Couples divorce for all manner of reasons. The Four Horsemen are usually infidelity, money problems, substance abuse and basic incompatibility—a one-size-fits-all category best summed up in these four vague words: “We just grew apart.”
But how many people get divorced BECAUSE of kids? Isn’t the welfare of children usually the reason couples endure unhappy marriages to begin with? It was for me.
Wendy Jaffe, however, has a different take on it. Jaffe, author of The Divorce Lawyers’ Guide To Staying Married, believes that devoting too much attention to your children could subsequently alienate you from your spouse and eventually lead to divorce. She calls this problem “kidaholism” (a phrase she coined), and says it causes a significant number of marital breakups.
“Kidaholics are trying to be the best parent they can be to their children. The problem is that when every waking moment is devoted to being the ‘perfect’ parent, the other spouse (usually the husband) begins to feel insignificant in the kidaholics’ life.” What often happens, Jaffe says, is that he turns to work, to other women, to time-consuming hobbies or just becomes so angry that he becomes miserable to live with.
Looking back on my own failed marriage, I see how my devotion to my young children might have contributed to us “growing apart.” There was only so much I could give of myself during the day, and when I gave it all to my children, there wasn’t anything left for my husband when he came home at night. He dropped hints on occasion. “Your whole life is wrapped around our children,” I remember him saying. What he was really saying was, “Hey! What about me?”
Understanding the dynamic behind kidaholism helped Jaffe make small changes that saved her own marriage. “When he walks in from work during the chaos of homework and dinner, I stop what I’m doing and mindfully greet him. It takes all of 14 seconds, but makes him feel like it matters that he is home.”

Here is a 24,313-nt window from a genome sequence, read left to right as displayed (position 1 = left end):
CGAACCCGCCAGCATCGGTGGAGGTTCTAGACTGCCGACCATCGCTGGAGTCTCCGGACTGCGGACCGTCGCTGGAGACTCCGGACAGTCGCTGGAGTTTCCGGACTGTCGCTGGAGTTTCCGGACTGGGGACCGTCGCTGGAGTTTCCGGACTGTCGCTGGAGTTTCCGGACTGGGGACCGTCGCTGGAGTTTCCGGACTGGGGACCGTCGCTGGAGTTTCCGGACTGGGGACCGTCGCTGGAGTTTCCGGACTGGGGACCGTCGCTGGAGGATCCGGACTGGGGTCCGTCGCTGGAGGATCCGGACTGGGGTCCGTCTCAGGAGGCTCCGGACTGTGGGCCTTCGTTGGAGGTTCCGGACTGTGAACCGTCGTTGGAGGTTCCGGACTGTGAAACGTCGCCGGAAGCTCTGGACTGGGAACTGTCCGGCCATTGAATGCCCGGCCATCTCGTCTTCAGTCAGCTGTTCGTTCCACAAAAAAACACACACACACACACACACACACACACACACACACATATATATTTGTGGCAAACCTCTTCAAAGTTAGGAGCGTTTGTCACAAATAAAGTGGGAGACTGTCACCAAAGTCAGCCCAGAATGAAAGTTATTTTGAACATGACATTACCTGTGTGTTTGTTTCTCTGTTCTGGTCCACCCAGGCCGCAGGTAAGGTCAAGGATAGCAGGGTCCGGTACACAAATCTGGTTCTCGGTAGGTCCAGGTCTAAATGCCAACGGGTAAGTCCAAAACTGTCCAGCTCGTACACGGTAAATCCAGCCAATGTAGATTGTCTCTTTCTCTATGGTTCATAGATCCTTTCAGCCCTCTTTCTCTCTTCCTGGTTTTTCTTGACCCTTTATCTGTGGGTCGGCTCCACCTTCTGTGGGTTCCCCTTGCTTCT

Are you a devoted parent or a kidaholic? It’s a fine line, so how do you know if you’ve crossed it? Jaffe says to look for these tell-tale symptoms:
· Kidaholics tend to talk primarily about their children.
· Kidaholics give up interests they had before children and develop interests that relate to their children, such as scrapbooking or school volunteering.
· Kidaholics part ways with friends who don’t have children.
· Kidaholics refuse to go away with their spouse alone for even one night.
· Spouses of kidaholics complain, “There’s no time for me” and that their sex life is lacking.
Ironically, Jaffe says a sure-fire cure for kidaholism is divorce. “With many 50/50 custody splits, the kidaholic looks for new ways to fill up the time that her children now spend with their father.”
But, she advises, you can stop this addiction two simple ways before it destroys your marriage: Set specific time aside for your spouse and develop joint interests. “When you make time to focus on your marriage, you’re doing a positive thing for your kids, as well.”
Freelance writer Lynn Armitage is member of the Oneida Indian Tribe of Wisconsin and a recovering kidaholic. She also writes the “Spirit of Enterprise” column for Indian Country Today Media Network.